Wall Street Journal: Hedge Funds Article

Discussion in 'Wall St. News' started by shilstock, May 11, 2005.

  1. Can somebody post an article here from Wall Street Journal on hedge funds that CNBC keeps referring too. It's from yesterday or today's issue.

  2. just21


    More clues needed, I couldn't see one.
  3. It's the one with the statistics on how many hedge funds out there, which ones are not doing well this year. Thanks you for looking.
  4. nitro


    It was in yesterday's WSJ.

  5. Hedge Funds Hit Rocky Stretch As Field Becomes More Crowded
    Gregory Zuckerman and Henny Sender. Wall Street Journal.

    Hedge funds, the large private investment pools that have exploded in popularity this decade, have hit their most challenging performance stretch in at least a year, raising questions about whether their growth may be slowing and what that could mean for global stock and bond markets.

    Investment returns in the average hedge fund dropped about 1.8% in April, according to Hennessee Group LLC, a New York advisory firm for hedge-fund investors. In all, returns are down 1.6% for the year.

    While that doesn't sound like much, it could put pressure on some players in the crowded, lightly regulated arena. Customers including big institutions, pension funds and wealthy investors have flooded hedge funds in recent years seeking outsized returns that aren't necessarily tied to moves in stock and bond markets, unlike the returns of mutual funds and many other investment vehicles.

    Hedge-fund managers make most of their profit from their investment gains, typically claiming a hefty 20%. Without any gains, some funds could quickly lose key employees or assets, if investors start demanding their money back.

    Some investors and hedge-fund veterans wonder whether the industry is poised for a slowdown after years of runaway growth.

    "The hedge-fund industry has become so large that it has eliminated the very opportunities it was seeking to exploit," says Joe Aaron, of San Francisco-based Wood, Hat & Silver, which invests in hedge funds on behalf of investors but has been pulling out of them lately. "For hedge funds, regression to the mean has been faster than a speeding bullet. The good old days are gone and may be gone forever."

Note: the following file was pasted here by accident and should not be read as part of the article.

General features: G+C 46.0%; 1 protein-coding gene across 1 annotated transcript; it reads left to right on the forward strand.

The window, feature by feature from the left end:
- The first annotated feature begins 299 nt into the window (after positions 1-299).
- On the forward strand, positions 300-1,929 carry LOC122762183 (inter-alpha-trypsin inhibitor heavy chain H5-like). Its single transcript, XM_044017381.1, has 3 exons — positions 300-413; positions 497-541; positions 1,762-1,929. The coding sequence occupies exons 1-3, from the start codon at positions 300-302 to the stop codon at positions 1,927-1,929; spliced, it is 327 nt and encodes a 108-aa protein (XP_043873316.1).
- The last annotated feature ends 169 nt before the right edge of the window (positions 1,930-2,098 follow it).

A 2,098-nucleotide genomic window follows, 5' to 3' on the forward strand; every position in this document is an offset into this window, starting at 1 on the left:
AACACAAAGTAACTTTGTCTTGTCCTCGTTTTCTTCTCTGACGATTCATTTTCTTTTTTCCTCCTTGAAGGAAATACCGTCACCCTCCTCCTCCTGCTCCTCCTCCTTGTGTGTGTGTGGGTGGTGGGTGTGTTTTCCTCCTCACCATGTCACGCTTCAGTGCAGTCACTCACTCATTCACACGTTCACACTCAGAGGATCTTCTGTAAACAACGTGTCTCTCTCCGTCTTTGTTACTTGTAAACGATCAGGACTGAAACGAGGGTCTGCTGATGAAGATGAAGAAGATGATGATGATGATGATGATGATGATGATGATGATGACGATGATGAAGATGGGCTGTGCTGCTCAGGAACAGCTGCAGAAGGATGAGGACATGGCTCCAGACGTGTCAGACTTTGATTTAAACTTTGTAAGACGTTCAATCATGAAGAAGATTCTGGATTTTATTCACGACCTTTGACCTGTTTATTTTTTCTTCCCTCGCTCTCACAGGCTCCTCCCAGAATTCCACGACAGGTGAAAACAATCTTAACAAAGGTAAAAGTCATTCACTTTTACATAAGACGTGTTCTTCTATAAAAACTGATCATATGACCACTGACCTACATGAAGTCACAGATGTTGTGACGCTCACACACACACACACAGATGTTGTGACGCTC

Others are less downbeat. "This is less bad than some other downturns, in part because May is not off to nearly the same rough start that April ended with," says Brett H. Barth, of BBR Partners LLC in New York, which invests in hedge funds on behalf of wealthy individuals.

    To be sure, the data cover only a short period, and could represent a mere pause rather than a peak. An estimated 8,000 hedge funds are in operation -- up from 4,800 four years ago -- embracing investments and strategies ranging from aggressive to quite conservative, and many have bucked the downward trend.

    So far this year, hedge funds have continued to outperform the overall stock market. Compared with the 1.6% drop in return on investment that hedge funds experienced in the first four months of 2005, the Standard & Poor's 500 index of 500 large, publicly traded stocks was down 4.5%. Over the past four years, the average hedge fund gained 6.4% annually, compared with an average annual gain of less than 2% for the S&P 500 and an average annual gain of less than 1% for the Dow Jones Industrial Average.